No Coupons!: Avoiding Business Lunch Screw-Ups
Before your counterpart arrives, you want to order some sort of beverage and scan the menu. You want to look around, you want to get comfortable and you want to be ready to receive your guest. The other person has the upper hand (since you're the one who needs something, and this place may be a place the other person suggested), but by getting there early, being seated early, getting a good table and deciding what you'll have—by being relaxed--you've made this place your place.
When your counterpart arrives, subtly direct him or her to the chair next to you. Pull the chair out, gesture toward the chair. (Note: Do not pat the seat of the chair while smiling. Unless your counterpart is a 5-year-old.)
Pass on the Red Sauce
The lunch part is easy. You eat, you talk. The business part is a little trickier. Because lunch is mostly about socializing and not business, it might help to wrangle your pitch into something that can be delivered quickly and then dispensed with. Says Jared Goralnick, founder and CEO of AwayFind, an e-mail productivity app: "Lunches are more about furthering the relationship than they are about furthering the deal. If I'm calling a lunch, I have a goal, but that goal is small, and it might be a five-minute thing. The rest of it is making them comfortable with that five-minute thing or making them comfortable just being around me."
You go to the place, you order the food, you do the pitch and then you have an actual conversation with an actual human being--about business or not. What the other person wants to see is someone who is comfortable being around a potential new business partner and to confirm that you and your business are as interesting as they initially thought. You can relax. You can have an interesting conversation. You can have an interesting meal. If, after you've done your five minutes, they want to bring up the business again, let them.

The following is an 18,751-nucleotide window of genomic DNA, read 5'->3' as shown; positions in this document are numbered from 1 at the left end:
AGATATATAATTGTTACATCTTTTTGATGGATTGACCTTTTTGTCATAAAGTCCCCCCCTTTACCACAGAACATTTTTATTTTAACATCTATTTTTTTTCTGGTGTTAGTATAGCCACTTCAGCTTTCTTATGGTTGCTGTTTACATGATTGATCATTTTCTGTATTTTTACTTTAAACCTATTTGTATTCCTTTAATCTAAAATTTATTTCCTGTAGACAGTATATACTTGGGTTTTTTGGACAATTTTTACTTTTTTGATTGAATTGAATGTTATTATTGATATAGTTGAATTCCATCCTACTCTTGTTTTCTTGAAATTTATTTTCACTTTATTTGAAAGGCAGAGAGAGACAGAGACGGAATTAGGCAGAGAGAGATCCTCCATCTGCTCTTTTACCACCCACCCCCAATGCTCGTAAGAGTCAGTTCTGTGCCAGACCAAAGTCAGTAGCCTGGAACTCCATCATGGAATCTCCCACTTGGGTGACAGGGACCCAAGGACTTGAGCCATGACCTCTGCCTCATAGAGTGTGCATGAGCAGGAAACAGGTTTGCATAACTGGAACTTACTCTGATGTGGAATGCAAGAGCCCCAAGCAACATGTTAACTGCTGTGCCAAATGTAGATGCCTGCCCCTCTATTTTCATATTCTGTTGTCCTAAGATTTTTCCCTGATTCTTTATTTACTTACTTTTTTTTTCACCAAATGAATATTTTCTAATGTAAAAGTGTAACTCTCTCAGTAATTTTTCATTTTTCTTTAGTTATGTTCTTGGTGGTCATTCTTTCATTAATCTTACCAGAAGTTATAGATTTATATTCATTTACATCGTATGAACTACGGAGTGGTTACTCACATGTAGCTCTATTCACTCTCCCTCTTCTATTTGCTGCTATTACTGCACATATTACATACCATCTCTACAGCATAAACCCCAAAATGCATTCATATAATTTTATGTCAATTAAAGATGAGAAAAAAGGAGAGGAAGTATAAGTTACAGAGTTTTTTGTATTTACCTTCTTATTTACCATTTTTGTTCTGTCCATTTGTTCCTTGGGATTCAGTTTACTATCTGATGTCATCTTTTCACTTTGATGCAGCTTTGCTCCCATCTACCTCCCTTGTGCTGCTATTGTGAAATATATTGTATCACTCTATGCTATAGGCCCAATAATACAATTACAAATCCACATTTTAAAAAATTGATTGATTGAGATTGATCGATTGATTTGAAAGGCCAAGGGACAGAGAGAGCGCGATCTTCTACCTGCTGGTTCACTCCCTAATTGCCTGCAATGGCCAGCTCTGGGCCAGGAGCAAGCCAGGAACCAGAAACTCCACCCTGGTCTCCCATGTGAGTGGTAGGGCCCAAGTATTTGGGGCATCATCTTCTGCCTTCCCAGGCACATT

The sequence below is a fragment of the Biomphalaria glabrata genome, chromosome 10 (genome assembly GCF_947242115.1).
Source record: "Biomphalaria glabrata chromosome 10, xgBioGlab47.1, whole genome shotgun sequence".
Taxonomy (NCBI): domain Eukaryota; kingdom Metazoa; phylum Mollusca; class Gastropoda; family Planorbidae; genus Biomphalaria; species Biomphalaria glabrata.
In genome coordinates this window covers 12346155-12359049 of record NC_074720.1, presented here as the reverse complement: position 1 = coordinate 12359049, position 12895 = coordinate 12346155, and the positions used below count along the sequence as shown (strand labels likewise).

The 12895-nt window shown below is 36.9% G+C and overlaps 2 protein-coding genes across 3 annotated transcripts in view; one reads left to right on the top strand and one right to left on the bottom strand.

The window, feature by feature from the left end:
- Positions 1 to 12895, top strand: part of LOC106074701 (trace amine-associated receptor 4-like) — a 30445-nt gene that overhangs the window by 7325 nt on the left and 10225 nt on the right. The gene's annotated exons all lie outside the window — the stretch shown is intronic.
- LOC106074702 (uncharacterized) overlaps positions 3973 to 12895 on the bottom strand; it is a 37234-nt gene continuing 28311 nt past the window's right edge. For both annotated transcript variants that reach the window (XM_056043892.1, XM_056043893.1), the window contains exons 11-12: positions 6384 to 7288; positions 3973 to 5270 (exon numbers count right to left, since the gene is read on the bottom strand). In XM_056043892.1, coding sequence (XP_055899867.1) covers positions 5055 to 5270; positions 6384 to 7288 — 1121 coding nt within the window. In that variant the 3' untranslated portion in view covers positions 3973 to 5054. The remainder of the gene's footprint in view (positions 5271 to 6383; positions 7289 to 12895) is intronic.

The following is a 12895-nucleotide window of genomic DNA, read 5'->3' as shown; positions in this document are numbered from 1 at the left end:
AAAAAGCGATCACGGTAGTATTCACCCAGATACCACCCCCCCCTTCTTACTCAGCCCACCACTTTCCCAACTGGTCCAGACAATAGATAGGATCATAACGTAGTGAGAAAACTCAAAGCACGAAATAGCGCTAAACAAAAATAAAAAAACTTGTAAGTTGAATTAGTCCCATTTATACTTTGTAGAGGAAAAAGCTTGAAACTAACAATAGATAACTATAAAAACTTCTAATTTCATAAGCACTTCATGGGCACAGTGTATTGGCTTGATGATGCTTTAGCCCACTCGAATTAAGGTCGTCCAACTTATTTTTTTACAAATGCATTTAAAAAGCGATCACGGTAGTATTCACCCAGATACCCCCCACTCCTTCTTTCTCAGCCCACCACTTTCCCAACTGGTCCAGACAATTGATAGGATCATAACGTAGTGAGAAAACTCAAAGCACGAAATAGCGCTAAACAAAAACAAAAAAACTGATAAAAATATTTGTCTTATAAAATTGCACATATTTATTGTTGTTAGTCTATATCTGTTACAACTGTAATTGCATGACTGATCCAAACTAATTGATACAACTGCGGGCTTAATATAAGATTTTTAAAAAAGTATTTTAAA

The best part about the business lunch is that it forces us to do something we don't do enough in our professional lives: be ourselves. And eat at a table for more than 15 minutes. But mostly, be ourselves.
Key Technical Matters
No red sauce.
No sandwiches involving red sauce.
But never pay with a gift card or coupon, such as those you've snagged on Groupon. Or change from the petty-cash drawer.
Say "appetizers," not "apps." At a business lunch, it might not be immediately apparent which kind of "app" you're referring to.
"Guac" presents no such confusion.
The Plate-Talking Indicator
If your plate is at least one-third fuller than the other person's, you are talking too much.
If your plate is at least one-third emptier than the other person's, he or she is talking too much.
If your plate is at least one-third larger than the other person's, you have ordered the Admiral's Feast.
If the other person checks their watch, immediately ask for the check.
If the other person checks their drink, immediately order them another.
If the other person checks their pulse, immediately ask for an ambulance. And maybe refine your pitch a little.
Hierarchy of Business Meals
The hierarchy of business meals (in descending order of productivity):
Post-convention hangover breakfast
Sharing Twix from vending machine
Monthly employee-recognition birthday cake time! Make it if you can!
Monthly employee-recognition birthday cake time. Mandatory.